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Woman comforting another
Are you a comforting friend, or do you point fingers when it comes to divorce? (IStock photo)

We all know God hates divorce—mainly because of the pain that ripples out of it. Still, because of human nature, it happens.

People cheat, steal, hurt others, treat spouses unfairly or just walk away (with half of everything). Even the most amicable divorce is never good. Divorce stains, leaving a lasting impression on the spouses, children, families, friends and co-workers.

Regardless of the reason, divorce is common. It’s become a cultural norm, despite its nasty repercussions. In some ways, divorce is harder to deal with than a death in the family. At least the death provides closure. Divorce, on the other hand, never goes away. It is the end of a marriage, but the relationship with the spouse and children never ends.

And divorce doesn’t discriminate among faiths. One study, albeit 10 years ago, showed divorce is actually more common among “Bible-believing” Christians. Statistics are sometimes fishy, because they typically involve a sample size “representing” a population. But nevertheless, divorce is a cloud overhead just waiting for someone to rain on. If you know someone in the rain, do you leave him alone all wet or do you bring an umbrella and stand in the rain with him?

Unfortunately, friends divorce friends over divorce. Men in the church going through divorce often find themselves isolated, partly because God’s men don’t know what to do. It’s a shame. So I wanted to give my top tips for dealing with men going through divorce.

1. Embrace, don’t disgrace. Nobody expects to be in this position. Even in the case of infidelity, divorce rivals any crisis. This is not the time to pile on. Being a friend doesn’t mean taking sides, it just means to be a friend in a time of need. Be available to help the hurt and pray together. Consider this verse from Matthew 7:1 from The Message:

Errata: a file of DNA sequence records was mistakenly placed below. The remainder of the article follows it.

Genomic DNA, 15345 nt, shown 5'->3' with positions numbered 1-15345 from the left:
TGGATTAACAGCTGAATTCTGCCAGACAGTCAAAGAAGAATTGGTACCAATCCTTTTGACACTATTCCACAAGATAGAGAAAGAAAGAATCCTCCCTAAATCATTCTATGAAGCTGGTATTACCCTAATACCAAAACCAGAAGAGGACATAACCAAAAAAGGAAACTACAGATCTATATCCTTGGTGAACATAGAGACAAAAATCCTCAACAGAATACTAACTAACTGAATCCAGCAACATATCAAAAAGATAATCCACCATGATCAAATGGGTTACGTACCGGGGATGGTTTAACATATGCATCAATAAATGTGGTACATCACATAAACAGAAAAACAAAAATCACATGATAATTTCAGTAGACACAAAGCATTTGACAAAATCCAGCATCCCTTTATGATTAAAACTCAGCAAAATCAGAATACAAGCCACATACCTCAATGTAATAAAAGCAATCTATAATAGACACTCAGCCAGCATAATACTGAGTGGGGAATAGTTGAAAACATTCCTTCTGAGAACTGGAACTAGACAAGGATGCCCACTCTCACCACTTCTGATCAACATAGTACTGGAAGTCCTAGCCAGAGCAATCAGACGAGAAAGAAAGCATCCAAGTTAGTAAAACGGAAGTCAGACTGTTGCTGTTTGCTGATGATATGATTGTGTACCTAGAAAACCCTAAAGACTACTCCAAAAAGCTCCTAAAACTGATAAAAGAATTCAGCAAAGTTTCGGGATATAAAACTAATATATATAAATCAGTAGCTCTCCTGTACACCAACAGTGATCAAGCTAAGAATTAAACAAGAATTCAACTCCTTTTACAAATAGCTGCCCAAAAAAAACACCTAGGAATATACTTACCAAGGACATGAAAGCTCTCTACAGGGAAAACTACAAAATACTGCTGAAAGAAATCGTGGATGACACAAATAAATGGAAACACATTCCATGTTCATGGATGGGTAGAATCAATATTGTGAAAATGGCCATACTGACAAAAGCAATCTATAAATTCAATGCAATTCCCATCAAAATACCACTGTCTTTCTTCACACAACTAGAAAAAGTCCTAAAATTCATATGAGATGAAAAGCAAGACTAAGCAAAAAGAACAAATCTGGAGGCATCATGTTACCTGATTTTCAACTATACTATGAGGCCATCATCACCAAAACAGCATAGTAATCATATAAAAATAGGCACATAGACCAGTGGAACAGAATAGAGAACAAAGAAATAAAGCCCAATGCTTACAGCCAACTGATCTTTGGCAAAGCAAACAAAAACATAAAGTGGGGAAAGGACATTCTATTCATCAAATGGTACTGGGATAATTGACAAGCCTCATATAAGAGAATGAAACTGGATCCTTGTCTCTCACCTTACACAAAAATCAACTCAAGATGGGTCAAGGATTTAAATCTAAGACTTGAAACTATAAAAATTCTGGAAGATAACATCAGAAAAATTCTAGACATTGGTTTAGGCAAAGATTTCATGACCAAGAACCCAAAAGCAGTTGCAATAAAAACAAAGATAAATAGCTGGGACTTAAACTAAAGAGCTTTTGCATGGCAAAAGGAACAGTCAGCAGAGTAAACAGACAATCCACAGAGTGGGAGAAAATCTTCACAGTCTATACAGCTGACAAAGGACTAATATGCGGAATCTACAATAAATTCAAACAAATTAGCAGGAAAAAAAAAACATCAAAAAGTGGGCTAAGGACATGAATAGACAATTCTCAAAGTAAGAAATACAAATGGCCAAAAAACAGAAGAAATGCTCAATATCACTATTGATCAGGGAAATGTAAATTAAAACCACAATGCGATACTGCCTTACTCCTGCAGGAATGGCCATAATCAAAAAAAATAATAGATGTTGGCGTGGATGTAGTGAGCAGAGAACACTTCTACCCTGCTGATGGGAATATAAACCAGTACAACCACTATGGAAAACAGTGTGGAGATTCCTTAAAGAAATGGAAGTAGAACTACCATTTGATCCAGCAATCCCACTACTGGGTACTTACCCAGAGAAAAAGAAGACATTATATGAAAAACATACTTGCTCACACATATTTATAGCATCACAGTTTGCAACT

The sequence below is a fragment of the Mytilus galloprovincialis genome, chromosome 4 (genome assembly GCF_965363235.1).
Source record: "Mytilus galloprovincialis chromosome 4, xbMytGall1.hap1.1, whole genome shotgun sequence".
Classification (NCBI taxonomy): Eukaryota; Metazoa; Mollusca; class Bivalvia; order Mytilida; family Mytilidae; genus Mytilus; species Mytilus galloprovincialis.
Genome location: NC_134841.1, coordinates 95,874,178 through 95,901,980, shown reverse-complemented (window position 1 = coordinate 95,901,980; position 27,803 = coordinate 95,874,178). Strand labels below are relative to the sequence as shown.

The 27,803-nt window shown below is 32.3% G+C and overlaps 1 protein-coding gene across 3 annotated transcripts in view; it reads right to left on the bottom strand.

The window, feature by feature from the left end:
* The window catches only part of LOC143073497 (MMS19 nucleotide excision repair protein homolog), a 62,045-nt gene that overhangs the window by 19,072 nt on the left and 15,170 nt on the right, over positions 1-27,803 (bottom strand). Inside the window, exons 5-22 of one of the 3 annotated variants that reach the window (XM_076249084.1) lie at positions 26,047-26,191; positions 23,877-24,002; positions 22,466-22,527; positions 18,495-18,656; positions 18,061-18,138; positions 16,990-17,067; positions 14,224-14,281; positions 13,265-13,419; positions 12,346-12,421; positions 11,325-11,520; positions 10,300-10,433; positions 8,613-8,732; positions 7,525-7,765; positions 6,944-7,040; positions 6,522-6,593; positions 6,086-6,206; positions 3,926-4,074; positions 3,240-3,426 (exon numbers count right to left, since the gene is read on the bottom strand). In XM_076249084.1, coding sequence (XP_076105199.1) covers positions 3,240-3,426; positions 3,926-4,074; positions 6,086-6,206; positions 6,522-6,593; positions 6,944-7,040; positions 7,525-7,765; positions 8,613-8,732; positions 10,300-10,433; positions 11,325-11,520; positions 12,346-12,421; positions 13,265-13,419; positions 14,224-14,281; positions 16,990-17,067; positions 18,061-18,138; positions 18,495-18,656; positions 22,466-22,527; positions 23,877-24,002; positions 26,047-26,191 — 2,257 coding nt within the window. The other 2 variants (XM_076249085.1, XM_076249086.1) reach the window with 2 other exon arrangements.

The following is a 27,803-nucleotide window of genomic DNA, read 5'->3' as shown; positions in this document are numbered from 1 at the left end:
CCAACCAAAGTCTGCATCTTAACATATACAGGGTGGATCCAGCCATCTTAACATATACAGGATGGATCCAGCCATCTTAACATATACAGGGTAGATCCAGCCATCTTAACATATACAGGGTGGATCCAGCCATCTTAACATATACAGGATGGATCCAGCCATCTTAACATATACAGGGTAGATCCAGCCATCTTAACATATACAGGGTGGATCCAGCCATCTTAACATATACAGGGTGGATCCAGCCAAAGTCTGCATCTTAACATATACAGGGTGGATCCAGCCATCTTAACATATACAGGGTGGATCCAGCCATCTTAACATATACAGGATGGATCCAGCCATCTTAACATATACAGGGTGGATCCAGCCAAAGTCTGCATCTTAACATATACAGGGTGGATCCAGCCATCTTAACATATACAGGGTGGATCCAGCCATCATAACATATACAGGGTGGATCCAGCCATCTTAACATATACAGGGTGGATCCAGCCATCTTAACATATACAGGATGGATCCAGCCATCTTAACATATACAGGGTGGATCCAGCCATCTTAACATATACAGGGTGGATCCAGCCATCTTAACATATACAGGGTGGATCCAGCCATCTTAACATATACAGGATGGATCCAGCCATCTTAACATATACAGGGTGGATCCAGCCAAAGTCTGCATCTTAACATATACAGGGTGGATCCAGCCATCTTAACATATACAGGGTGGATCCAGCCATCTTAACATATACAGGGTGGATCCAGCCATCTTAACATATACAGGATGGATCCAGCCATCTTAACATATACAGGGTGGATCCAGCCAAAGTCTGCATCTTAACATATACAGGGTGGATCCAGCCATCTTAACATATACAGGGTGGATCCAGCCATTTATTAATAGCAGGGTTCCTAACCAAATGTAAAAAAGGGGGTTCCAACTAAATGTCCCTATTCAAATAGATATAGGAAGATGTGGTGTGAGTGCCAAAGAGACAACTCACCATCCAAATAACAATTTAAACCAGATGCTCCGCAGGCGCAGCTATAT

“Don’t pick on people, jump on their failures, criticize their faults— unless, of course, you want the same treatment. That critical spirit has a way of boomeranging. It’s easy to see a smudge on your neighbor’s face and be oblivious to the ugly sneer on your own. Do you have the nerve to say, ‘Let me wash your face for you,’ when your own face is distorted by contempt? It’s this whole traveling road-show mentality all over again, playing a holier-than-thou part instead of just living your part. Wipe that ugly sneer off your own face, and you might be fit to offer a washcloth to your neighbor.”

2. Don’t Bible thump. Instead speak with love, grace and truth. Friends going through divorce may need Jesus more than ever, and God can work in this situation. But don’t condemn or judge your friend like you’ve been deputized in the “Holy Spirit Police Force.” Do the loving thing, and love. While navigating this relationship, God may teach you something about yourself, vulnerabilities and character. 

3. Do what the Samaritan did. In Luke 10, Jesus tells us exactly how to act towards a “neighbor.” While other men walked around the beaten man stripped of his clothes, money and dignity, the random Samaritan interrupted his travel plans to do what? He took pity for the man. He went to him. Bandaged his wounds. Then he took him to safety. Put him up in a hotel and took time to care for him. In other words, don’t ignore your friend and don’t wait to help. Pray. Bring a meal. Provide a helping hand. Get the kids, help with the garbage ... whatever the need, give your friend a glimpse of Jesus working through you.

If Jesus tells us to be like the Samaritan and serve neighbors with this kind of attention, how much more should we serve a friend? Helping a friend in need is a friend indeed. Divorce provides an opportunity to carry out God’s love, and you will have a friend for life.

For the original article, visit everymanministries.com.

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